I’m pleased to report that only one visit to Caribou completely cured me of that enthusiasm problem and I’m well on my way to recovery.
Posted in Dessert, Philadelphia, Restaurants
Tagged Caribou Cafe, chocolate mousse, French bistro, graduation weekend, mocha pot de creme, Philadelphia, rainbow trout, resaurant, salmon
So, I made that new “old standby” recipe from Prevention again, but instead of serving it with a starch and salad on the side, I reversed it. See that small bowl where the salad normally goes? That’s right… it’s filled with pasta ceci.
I wouldn’t normally serve fish over salad (especially in the winter) but this somehow just felt right. And, oddly, the leftover pasta went quite well on the side.
In the words of Bizarro: “Me am not happy me didn’t try something new.”
Ok, that’s two great salmon gigs in a row. It’s getting scary how well I’m cooking this fish.
To prove my manliness this time, my recipe came from the new issue of Esquire, a magazine I actually read and enjoy (as opposed to last week’s Prevention recipe which tasted amazing, but, well… came from Prevention).
Anyway, since it’s not the exact recipe that was in the magazine (originally credited to Mark Gaier and Clark Frasier of Ogunquit, Maine), I’ll post my appended directions here with a new title.
Rinse 2 salmon fillets, pat dry and season with salt and pepper. Heat skillet over medium to high heat. When hot, add 2 tbsp butter (I used margarine) and melt without burning. Once foaming subsides, add 1/4 cup brown sugar and stir until combined (mine didn’t combine that well, possibly because the sugar was from the freezer or because of the aforementioned margarine substitute). I also threw in some chopped up ginger for more flavor.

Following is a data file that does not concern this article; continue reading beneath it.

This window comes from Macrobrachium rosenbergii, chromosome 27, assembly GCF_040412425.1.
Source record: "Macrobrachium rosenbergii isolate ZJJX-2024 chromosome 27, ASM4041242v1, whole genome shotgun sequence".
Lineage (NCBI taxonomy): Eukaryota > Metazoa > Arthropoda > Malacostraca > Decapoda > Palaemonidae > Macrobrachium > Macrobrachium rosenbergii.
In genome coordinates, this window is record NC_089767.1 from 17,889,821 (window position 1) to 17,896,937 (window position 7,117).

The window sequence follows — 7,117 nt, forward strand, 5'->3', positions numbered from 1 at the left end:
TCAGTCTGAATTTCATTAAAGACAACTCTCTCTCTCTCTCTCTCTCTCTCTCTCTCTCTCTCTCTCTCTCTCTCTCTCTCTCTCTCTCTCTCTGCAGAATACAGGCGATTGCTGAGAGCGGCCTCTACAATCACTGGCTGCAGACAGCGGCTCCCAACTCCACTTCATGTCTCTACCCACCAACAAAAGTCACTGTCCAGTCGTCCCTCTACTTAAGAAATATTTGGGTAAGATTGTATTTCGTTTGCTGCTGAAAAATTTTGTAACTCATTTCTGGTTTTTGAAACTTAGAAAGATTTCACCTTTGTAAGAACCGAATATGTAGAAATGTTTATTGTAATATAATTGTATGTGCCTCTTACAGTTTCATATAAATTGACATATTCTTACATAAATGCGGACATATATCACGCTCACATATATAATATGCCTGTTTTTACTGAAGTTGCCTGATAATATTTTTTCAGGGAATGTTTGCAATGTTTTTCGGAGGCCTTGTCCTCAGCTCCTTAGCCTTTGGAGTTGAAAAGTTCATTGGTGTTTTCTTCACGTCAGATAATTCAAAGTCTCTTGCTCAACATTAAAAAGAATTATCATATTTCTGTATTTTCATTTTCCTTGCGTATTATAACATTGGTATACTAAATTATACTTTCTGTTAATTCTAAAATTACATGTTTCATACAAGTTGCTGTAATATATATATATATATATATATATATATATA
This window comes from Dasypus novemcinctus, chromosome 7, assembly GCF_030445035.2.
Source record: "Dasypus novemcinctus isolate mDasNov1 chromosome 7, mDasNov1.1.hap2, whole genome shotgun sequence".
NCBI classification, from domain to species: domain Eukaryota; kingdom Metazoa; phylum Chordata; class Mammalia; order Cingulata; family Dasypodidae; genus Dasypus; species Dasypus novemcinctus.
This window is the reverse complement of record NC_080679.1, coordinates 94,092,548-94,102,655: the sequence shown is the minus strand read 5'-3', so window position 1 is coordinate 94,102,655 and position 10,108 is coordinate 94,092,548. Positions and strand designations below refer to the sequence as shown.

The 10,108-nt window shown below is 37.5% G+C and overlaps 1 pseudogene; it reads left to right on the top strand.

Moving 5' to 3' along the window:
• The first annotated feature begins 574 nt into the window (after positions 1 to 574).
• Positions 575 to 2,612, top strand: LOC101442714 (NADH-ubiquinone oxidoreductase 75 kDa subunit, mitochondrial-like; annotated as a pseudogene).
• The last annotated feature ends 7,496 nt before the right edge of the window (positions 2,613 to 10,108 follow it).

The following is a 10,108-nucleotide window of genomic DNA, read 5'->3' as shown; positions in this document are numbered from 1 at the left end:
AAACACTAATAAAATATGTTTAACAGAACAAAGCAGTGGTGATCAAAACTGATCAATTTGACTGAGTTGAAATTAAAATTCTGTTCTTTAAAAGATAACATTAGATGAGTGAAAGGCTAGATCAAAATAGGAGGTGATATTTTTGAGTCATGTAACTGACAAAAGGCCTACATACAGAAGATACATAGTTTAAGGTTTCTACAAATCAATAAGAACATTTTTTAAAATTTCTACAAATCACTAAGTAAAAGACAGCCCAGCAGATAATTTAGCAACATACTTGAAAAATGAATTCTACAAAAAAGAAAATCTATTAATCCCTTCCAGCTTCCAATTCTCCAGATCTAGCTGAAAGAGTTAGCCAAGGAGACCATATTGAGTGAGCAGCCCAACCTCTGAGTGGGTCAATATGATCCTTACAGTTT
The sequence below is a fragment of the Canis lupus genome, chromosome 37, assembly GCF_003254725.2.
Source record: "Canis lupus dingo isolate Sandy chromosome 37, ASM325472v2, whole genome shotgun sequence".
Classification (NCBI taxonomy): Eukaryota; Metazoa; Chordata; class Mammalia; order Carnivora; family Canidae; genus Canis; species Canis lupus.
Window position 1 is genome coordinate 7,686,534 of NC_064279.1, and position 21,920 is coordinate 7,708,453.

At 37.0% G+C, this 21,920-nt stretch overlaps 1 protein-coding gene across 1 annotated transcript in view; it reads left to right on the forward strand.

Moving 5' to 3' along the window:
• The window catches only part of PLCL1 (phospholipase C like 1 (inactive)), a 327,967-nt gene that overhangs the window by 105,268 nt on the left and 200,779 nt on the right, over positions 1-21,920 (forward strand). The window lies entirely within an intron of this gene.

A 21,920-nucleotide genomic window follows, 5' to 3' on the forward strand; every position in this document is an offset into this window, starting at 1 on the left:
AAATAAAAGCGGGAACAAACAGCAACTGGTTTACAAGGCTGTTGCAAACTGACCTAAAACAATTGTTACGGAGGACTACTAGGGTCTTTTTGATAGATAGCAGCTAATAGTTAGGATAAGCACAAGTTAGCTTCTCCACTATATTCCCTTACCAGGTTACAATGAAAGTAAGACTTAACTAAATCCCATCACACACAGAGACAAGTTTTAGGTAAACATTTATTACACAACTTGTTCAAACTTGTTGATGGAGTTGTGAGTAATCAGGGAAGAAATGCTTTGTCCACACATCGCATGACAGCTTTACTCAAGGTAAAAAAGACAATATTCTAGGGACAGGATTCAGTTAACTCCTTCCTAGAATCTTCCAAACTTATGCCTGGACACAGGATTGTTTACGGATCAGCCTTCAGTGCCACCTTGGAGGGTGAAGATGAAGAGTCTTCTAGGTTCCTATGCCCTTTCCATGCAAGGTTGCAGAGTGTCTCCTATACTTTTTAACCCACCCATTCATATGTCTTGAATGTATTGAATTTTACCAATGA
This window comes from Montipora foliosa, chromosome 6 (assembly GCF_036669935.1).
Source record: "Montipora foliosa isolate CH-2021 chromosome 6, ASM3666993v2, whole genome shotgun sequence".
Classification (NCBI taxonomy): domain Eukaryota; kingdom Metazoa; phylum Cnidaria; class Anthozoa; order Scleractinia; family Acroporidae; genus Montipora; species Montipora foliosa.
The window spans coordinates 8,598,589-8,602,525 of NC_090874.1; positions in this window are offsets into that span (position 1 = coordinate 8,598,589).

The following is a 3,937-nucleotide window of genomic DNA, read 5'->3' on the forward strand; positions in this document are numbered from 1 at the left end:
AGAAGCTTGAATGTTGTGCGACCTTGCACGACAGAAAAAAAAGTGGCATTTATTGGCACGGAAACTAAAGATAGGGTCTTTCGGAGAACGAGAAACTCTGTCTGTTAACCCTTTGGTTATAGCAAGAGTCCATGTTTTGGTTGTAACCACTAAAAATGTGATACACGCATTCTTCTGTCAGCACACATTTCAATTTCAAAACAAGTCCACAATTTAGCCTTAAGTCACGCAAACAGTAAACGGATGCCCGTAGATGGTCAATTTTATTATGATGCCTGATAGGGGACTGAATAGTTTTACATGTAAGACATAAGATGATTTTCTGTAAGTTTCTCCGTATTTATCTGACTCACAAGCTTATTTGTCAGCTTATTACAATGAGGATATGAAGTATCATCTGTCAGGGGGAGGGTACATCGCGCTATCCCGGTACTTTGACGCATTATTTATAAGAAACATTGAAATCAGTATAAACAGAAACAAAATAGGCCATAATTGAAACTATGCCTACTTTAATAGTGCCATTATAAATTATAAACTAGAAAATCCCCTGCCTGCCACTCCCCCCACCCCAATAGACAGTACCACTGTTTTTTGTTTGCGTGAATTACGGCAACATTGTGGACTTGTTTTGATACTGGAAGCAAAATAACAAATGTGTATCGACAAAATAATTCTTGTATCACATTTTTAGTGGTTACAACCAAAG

Add salmon and cook 3 to 4 minutes. Flip and add 1/4 cup bourbon (I didn’t have any, so I improvised with some tequila and lime juice) and cook until desired doneness, about 3 minutes.
Even with the additions and strange alcohol substitute, this worked out really well. If you get the timing right, the fish will be cooked through, but tender, and you’ll get a nice glaze effect on top of the fish. Next time, I’ll try it with real butter and bourbon, which I imagine will taste different, but every bit as good.
What is it with salmon and brown sugar? It’s like the peanut butter and jelly of quick fish.
When I buy fish at the supermarket, I usually get two kinds: tilapia and salmon. This is not because those are my two favorite fish. This is because those are the two cheapest fish that I like and won’t fall apart on me – yeah, I’m looking your way, flounder.
Anyway, I actually really like tilapia and salmon, especially when prepared right. The problem is, while I definitely make edible fish, I can’t quite get the quality up to the same level as my other recipes.
Quick recap: I made both fish in the oven, even though I can safely say that I like pan-frying tilapia a lot more. When I baked it, I used a butter-based bath and a panko breadcrumbs. It was very tasty, but somehow too plain. I also can’t get those panko crumbs to really crisp up. In my third attempt with them, it still didn’t get that “crusted” texture I was going for.
The salmon, despite being a disaster for the household, was an unmitigated success. I don’t think I’ve ever made salmon that good and I credit it to two things: fresh ginger and the broiler.
Despite putting up with the incessant squawking of the fire alarm for 10 minutes, the broiler helped make some of the most tender fish I’ve ever tasted. Ginger, in my first time using the ingredient, proved to be a good alternative to my usual flavors, and really complemented the salmon.
I think I’ve found my Excalibur of salmon recipes.